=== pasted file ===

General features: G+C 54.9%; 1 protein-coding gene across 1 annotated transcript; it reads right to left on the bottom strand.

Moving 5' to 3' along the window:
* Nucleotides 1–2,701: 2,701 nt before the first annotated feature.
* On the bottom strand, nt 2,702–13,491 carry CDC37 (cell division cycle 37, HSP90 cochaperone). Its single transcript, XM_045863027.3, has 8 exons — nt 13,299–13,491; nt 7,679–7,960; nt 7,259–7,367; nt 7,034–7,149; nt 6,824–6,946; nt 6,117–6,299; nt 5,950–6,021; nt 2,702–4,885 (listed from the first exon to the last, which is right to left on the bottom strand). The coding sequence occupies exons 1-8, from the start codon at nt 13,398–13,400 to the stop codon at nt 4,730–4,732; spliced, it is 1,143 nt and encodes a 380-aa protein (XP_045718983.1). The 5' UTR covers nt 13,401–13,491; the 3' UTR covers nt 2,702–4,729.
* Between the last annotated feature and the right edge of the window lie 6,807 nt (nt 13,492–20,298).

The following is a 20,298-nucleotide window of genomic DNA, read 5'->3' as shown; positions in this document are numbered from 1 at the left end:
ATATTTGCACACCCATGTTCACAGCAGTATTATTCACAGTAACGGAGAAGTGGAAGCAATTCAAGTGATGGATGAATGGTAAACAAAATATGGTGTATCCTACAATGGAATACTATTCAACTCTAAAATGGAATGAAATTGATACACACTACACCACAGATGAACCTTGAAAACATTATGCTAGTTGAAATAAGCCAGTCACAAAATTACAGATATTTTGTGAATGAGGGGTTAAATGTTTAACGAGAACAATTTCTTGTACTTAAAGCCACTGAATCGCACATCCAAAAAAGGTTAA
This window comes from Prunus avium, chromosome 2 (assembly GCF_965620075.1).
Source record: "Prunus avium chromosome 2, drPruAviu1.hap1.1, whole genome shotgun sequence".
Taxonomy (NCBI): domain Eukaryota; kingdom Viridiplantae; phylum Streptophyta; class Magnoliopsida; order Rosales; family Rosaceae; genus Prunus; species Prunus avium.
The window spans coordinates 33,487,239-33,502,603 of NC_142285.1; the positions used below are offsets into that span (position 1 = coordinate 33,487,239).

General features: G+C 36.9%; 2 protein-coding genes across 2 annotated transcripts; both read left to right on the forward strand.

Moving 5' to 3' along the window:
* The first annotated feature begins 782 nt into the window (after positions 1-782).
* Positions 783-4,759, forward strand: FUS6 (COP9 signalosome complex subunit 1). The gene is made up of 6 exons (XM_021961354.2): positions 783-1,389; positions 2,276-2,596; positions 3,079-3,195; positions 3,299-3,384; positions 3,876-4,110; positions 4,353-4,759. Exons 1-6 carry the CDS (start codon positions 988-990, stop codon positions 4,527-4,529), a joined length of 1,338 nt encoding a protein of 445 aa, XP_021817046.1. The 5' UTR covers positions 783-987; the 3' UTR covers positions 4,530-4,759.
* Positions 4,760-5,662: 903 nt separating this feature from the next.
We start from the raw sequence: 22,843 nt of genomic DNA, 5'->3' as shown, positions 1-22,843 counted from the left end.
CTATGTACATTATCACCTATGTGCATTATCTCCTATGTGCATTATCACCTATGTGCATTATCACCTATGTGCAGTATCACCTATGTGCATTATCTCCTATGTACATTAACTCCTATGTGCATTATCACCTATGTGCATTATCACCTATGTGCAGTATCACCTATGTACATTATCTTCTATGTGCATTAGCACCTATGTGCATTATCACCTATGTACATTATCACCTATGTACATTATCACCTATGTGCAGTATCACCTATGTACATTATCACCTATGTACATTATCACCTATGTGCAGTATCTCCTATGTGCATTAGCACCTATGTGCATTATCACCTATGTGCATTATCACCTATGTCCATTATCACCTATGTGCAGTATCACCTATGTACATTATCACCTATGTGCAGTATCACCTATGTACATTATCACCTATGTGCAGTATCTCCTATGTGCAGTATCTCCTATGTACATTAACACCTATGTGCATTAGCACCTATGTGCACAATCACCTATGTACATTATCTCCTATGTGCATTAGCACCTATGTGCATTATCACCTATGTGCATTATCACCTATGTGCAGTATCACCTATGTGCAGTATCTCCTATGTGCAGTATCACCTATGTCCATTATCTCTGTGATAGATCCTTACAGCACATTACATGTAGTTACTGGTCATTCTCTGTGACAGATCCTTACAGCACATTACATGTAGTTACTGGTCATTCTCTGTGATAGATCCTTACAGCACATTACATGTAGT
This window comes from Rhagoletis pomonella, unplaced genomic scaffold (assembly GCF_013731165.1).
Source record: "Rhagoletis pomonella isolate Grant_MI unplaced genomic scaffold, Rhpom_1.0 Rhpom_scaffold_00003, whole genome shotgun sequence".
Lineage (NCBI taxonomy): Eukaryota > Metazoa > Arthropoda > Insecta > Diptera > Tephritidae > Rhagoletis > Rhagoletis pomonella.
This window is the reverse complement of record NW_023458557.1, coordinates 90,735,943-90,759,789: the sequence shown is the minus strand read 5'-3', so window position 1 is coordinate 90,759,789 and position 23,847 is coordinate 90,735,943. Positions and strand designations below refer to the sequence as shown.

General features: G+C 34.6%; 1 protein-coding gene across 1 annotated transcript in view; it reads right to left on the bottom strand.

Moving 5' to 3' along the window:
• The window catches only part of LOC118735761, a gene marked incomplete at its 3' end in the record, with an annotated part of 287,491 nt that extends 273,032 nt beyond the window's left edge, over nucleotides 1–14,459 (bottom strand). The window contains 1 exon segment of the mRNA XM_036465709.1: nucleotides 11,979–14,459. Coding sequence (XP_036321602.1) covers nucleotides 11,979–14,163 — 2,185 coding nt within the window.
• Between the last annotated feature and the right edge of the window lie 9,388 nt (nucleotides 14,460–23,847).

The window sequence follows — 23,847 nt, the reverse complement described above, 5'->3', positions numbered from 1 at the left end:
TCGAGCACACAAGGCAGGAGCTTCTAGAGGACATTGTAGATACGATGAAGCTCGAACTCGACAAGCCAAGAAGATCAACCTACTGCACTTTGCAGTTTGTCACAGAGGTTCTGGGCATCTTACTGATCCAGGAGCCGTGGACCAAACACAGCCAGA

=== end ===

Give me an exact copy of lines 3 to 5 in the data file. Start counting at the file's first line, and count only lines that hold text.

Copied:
* Nucleotides 1–2,701: 2,701 nt before the first annotated feature.
* On the bottom strand, nt 2,702–13,491 carry CDC37 (cell division cycle 37, HSP90 cochaperone). Its single transcript, XM_045863027.3, has 8 exons — nt 13,299–13,491; nt 7,679–7,960; nt 7,259–7,367; nt 7,034–7,149; nt 6,824–6,946; nt 6,117–6,299; nt 5,950–6,021; nt 2,702–4,885 (listed from the first exon to the last, which is right to left on the bottom strand). The coding sequence occupies exons 1-8, from the start codon at nt 13,398–13,400 to the stop codon at nt 4,730–4,732; spliced, it is 1,143 nt and encodes a 380-aa protein (XP_045718983.1). The 5' UTR covers nt 13,401–13,491; the 3' UTR covers nt 2,702–4,729.
* Between the last annotated feature and the right edge of the window lie 6,807 nt (nt 13,492–20,298).